Shallow Unorganized Neural Networks using Smart Neuron Model for Visual Perception

arXiv.org Artificial Intelligence

The recent success of Deep Neural Networks (DNNs) has revealed the significant capability of neuromorphic computing in many challenging applications. Although DNNs are derived from emulating biological neurons, there still exist doubts over whether or not DNNs are the final and best model to emulate the mechanism of human intelligence. In particular, there are two discrepancies between computational DNN models and the observed facts of biological neurons. First, human neurons are interconnected randomly, while DNNs need carefully-designed architectures to work properly. Second, human neurons usually have a long spiking latency (~100ms) which implies that not many layers can be involved in making a decision, while DNNs could have hundreds of layers to guarantee high accuracy. In this paper, we propose a new computational neuromorphic model, namely shallow unorganized neural networks (SUNNs), in contrast to DNNs. The proposed SUNNs differ from standard ANNs or DNNs in three fundamental aspects: 1) SUNNs are based on an adaptive neuron cell model, Smart Neurons, that allows each neuron to adaptively respond to its inputs rather than carrying out a fixed weighted-sum operation like the neuron model in ANNs/DNNs; 2) SUNNs cope with computational tasks using only shallow architectures; 3) SUNNs have a natural topology with random interconnections, as the human brain does, and as proposed by Turing's B-type unorganized machines. We implemented the proposed SUNN architecture and tested it on a number of unsupervised early stage visual perception tasks. Surprisingly, such shallow architectures achieved very good results in our experiments. The success of our new computational model makes it a working example of Turing's B-Type machine that can achieve comparable or better performance against the state-of-the-art algorithms.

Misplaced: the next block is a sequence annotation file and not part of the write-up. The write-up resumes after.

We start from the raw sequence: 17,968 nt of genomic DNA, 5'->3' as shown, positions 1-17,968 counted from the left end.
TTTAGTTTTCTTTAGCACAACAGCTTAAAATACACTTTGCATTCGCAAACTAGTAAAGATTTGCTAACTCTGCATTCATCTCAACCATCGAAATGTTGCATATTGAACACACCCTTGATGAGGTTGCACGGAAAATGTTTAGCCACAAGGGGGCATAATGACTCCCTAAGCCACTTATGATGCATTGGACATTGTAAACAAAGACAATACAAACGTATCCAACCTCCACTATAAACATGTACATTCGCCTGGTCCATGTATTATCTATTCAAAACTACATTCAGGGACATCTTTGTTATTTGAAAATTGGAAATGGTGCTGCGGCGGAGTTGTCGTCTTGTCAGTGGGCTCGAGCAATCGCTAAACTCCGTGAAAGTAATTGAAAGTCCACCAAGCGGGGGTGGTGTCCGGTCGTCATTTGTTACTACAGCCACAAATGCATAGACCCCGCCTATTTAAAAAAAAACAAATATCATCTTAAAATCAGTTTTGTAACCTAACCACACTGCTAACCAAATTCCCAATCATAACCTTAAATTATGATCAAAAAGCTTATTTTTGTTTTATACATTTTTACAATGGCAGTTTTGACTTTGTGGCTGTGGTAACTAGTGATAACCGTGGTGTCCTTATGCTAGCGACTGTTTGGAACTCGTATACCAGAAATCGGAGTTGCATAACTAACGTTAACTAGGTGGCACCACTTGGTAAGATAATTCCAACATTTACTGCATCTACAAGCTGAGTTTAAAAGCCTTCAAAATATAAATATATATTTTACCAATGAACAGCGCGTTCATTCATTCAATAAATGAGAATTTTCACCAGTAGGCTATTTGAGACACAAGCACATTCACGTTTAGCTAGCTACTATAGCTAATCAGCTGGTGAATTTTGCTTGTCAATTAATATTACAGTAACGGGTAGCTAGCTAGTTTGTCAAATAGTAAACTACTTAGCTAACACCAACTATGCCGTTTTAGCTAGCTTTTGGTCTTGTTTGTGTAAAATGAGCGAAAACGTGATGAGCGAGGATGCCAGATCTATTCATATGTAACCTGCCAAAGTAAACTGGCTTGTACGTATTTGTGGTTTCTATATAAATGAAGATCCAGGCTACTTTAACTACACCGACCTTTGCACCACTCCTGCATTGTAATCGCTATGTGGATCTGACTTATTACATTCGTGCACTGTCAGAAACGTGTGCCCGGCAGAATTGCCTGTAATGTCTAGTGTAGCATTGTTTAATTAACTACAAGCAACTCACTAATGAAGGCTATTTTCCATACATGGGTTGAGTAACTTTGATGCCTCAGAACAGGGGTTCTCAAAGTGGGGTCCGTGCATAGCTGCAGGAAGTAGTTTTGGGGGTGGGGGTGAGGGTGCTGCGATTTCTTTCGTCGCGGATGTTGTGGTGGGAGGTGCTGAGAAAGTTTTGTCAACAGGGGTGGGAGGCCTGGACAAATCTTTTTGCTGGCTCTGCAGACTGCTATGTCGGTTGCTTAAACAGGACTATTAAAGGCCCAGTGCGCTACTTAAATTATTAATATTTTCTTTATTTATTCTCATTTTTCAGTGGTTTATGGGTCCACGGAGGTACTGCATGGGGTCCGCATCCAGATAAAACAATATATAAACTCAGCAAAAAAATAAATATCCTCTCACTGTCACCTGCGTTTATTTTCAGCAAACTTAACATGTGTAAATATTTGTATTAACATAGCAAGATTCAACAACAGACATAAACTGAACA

Google and Microsoft are making gigantic artificial brains

#artificialintelligence

Computers have long been good at carrying out assigned tasks but terrible at learning things on their own. Thus all the excitement around "neural networks," a breakthrough artificial intelligence technique that mimics the structure of the human brain and allows machines to learn things independently. Tech giants are using neural networks to do some pretty impressive things. Microsoft is using them to make instant translation real for Skype. Google's artificial intelligence learned Atari video games and then mastered the ancient game of Go, with its AlphaGo program beating the human champion Lee Sedol 4 to 1.


Google and Microsoft are making gigantic artificial brains

#artificialintelligence

Computers have long been good at carrying out assigned tasks but terrible at learning things on their own. Thus all the excitement around "neural networks," a breakthrough artificial intelligence technique that mimics the structure of the human brain and allows machines to learn things independently. Tech giants are using neural networks to do some pretty impressive things. Microsoft is using them to make instant translation real for Skype. Google's artificial intelligence learned Atari video games and then mastered the ancient game of Go, with its AlphaGo program beating the human champion Lee Sedol 4 to 1.


Google and Microsoft are making gigantic artificial brains

#artificialintelligence

Computers have long been good at carrying out assigned tasks but terrible at learning things on their own. Thus all the excitement around "neural networks," a breakthrough artificial intelligence technique that mimics the structure of the human brain and allows machines to learn things independently. Tech giants are using neural networks to do some pretty impressive things. Microsoft is using them to make instant translation real for Skype. Google's artificial intelligence learned Atari video games and then mastered the ancient game of Go, with its AlphaGo program beating the human champion Lee Sedol 4 to 1.


Google and Microsoft are making gigantic artificial brains ETtech

#artificialintelligence

Computers have long been good at carrying out assigned tasks but terrible at learning things on their own. Thus all the excitement around "neural networks," a breakthrough artificial intelligence technique that mimics the structure of the human brain and allows machines to learn things independently. Tech giants are using neural networks to do some pretty impressive things. Microsoft is using them to make instant translation real for Skype. Google's artificial intelligence learned Atari video games and then mastered the ancient game of Go, with its AlphaGo program beating the human champion Lee Sedol 4 to 1.